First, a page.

Is it time to revisit the trade-off between health and privacy?
We all want to live a healthier and longer live. The pandemic made us realize that despite our advancement, we are still quite vulnerable as a species. In the past...
Much improved medical interventions, public sanitation and publicly funded healthcare were crucial to reduce the mortality rate. Today, less children die, and an increased healthcare expenditure has aided people with a disease or disability to enjoy a longer life. Developing countries had the biggest gain in life expectancy over the past decades, while developed countries followed a pattern of diminishing life expectancy returns on additional healthcare expenditures.
For China, back in 1980, when over half of its 1 billion population were still living in extreme poverty on less than 1 USD per day, the average life expectancy was 66,8 years. Fifty years later, 10 more years were added to reach 76,6 years today. It took Western countries about the same time to reach this target by the end of last century. The big difference is that from the 1950s onwards, the GDP per capita of Western countries was at least 5 times higher than that of China and healthcare spending over 10 times more per capita. Under the current ‘Healthy China 2030’ plan, China aims to reach the life expectancy of 79 years - the same as in the US today - by 2030. If China achieves this target, they would have done it in half the time the United States needed with less than 10% of the healthcare expenditure cost per person. If we were to extrapolate this trend, Chinese will soon live longer than us. So, what could be their secret towards longevity?
5000 years of practice
Many western health practitioners claim Traditional Chinese Medicine (TCM) is unscientific as it lacks well-defined, well-tested causes to explain a disease state and evidence that a drug works. A popular Chinese saying counters this argument by stating that “excellence is from experience” and TCM is based on 5,000 years of practice and experiences. President Xi Jinping strongly supports TCM with a national strategy that provides universal access to the practice now and a booming TCM industry by 2030. With such support from Beijing, it is no surprise that TCM was used in combination with Western medicine to treat COVID-19 patients in China. While Chinese doctors claim TCM has been most effective to prevent and treat the disease, Western experts warn that there is no good evidence for TCM, its use is unjustified and potentially harmful. Chinese patients trust their heritage as much as science, navigating between the two parallel worlds of medicine, exploring either or both options.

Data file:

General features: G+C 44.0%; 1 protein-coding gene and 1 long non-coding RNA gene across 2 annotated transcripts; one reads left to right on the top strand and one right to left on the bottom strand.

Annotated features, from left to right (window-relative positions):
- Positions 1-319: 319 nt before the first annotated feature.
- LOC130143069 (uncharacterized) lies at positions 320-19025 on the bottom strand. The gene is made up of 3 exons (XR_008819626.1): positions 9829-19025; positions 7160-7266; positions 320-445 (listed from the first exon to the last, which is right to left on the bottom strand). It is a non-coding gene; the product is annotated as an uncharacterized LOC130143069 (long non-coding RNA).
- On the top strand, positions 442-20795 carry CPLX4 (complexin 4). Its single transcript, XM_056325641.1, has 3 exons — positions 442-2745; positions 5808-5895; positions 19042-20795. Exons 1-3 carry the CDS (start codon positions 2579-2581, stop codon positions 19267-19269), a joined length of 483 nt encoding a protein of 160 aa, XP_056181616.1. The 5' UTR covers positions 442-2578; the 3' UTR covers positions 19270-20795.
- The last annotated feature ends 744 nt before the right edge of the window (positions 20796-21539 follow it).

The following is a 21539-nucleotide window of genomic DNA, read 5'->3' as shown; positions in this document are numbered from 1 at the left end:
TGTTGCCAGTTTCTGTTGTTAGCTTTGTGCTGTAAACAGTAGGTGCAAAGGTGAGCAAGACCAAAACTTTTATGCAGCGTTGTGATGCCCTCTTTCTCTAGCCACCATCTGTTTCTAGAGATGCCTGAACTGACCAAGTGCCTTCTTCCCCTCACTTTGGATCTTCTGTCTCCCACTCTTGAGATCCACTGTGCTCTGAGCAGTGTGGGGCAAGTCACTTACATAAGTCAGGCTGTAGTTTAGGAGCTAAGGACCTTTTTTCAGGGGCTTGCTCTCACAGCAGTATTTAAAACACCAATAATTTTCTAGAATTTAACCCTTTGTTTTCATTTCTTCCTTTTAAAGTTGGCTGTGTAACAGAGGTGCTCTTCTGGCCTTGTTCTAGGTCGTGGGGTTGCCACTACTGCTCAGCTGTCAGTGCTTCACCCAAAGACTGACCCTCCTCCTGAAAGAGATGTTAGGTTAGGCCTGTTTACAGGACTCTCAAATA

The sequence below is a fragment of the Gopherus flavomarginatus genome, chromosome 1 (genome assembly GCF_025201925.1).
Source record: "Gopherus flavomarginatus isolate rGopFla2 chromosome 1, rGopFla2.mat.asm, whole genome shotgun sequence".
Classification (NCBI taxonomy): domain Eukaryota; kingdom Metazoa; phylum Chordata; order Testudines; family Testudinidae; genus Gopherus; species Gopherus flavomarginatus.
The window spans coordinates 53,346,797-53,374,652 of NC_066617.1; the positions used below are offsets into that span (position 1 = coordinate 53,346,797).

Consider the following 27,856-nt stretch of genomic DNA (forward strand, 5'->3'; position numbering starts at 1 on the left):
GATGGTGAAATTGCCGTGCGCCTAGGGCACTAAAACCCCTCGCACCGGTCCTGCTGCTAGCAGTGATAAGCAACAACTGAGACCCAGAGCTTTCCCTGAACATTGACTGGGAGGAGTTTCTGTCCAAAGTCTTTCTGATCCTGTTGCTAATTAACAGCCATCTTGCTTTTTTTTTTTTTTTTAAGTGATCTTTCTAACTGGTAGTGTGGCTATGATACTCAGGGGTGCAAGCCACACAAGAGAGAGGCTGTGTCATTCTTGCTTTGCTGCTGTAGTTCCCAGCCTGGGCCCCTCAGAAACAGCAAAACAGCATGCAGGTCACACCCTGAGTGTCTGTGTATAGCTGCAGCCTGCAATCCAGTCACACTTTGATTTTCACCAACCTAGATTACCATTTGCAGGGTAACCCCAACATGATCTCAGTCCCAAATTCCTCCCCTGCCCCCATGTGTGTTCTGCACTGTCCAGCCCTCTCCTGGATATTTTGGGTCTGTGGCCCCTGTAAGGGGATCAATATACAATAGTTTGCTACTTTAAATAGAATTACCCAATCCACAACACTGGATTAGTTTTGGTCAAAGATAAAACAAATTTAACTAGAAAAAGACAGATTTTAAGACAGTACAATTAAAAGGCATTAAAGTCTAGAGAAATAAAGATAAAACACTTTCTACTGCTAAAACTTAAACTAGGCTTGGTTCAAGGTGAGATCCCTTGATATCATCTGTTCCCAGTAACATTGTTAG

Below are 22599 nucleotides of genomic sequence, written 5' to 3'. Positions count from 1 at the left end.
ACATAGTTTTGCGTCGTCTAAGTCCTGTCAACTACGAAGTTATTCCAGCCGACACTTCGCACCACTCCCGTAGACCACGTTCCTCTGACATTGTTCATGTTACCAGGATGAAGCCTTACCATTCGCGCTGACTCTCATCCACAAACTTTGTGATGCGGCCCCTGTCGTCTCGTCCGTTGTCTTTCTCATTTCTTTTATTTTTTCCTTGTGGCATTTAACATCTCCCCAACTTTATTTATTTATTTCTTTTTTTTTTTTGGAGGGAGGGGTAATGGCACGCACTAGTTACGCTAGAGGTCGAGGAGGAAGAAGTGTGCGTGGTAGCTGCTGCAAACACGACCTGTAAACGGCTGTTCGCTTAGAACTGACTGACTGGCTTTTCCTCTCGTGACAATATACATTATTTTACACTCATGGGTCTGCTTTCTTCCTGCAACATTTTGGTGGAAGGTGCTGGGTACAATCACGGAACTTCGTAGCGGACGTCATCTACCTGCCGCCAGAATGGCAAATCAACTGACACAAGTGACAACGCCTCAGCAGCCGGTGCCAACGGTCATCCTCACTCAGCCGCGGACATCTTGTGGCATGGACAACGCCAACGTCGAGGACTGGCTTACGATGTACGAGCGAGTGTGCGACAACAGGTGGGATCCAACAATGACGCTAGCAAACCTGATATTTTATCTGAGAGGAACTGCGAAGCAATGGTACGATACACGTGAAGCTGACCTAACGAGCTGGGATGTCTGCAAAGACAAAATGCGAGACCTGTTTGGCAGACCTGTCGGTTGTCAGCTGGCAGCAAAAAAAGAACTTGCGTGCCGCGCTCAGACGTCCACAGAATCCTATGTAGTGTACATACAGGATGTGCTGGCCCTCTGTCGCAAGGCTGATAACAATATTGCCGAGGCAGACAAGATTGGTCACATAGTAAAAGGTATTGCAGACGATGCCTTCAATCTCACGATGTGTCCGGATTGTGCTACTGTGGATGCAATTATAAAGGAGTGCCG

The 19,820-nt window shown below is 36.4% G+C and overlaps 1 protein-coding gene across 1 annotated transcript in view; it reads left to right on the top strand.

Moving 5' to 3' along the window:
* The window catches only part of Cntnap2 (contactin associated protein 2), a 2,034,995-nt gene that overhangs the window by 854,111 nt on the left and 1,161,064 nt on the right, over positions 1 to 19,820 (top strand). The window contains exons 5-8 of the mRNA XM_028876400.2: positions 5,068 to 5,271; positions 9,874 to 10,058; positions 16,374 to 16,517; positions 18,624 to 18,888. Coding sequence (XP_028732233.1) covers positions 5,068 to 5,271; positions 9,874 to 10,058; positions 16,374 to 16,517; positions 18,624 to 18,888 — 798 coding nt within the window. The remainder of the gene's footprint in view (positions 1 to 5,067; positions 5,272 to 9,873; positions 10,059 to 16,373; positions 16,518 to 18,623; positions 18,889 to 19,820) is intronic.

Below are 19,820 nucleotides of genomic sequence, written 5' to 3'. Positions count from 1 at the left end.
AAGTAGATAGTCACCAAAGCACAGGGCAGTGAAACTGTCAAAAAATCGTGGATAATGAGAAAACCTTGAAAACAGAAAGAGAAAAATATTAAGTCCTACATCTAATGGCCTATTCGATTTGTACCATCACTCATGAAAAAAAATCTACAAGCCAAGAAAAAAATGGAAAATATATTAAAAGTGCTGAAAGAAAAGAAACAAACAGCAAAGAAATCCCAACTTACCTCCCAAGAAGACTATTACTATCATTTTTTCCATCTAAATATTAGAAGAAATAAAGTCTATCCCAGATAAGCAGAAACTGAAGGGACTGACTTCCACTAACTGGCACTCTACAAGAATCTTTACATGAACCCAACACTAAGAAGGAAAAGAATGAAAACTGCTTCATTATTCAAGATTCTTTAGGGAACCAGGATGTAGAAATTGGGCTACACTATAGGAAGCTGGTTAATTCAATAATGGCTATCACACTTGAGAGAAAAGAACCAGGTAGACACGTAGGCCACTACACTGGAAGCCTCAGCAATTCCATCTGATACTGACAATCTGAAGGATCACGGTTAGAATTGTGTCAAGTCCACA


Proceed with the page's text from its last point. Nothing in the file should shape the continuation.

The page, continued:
The Chinese mindset towards health is seen as a state of balance between physical, social and super-natural environment. Healthcare in China is seen from the internal state of the body as a whole, whereas Western medicine approaches it mostly from external forces on a body part. Chinese medicine aims to restore harmony of the body’s ecosystem by use of acupuncture, herbs and food to recover and sustain health. Chinese medicine is by default a personalized medicine tailored upon the needs and symptoms of the patient. It then adjusts the ingredients upon further examination of a patient’s response to the treatment. Western medicine is nowadays also evolving from a ‘one-size-fits-all' paradigm to tailor medicine and patient management to each person’s molecular or cellular level. From immunology to gene therapies, the same advanced Western personalized procedures are used in the West as in China as this revolution fits completely the Chinese view of traditional personal healthcare. China’s cultural past embraces and reinforces the medical possibilities of tomorrow.
Longevity becomes a choice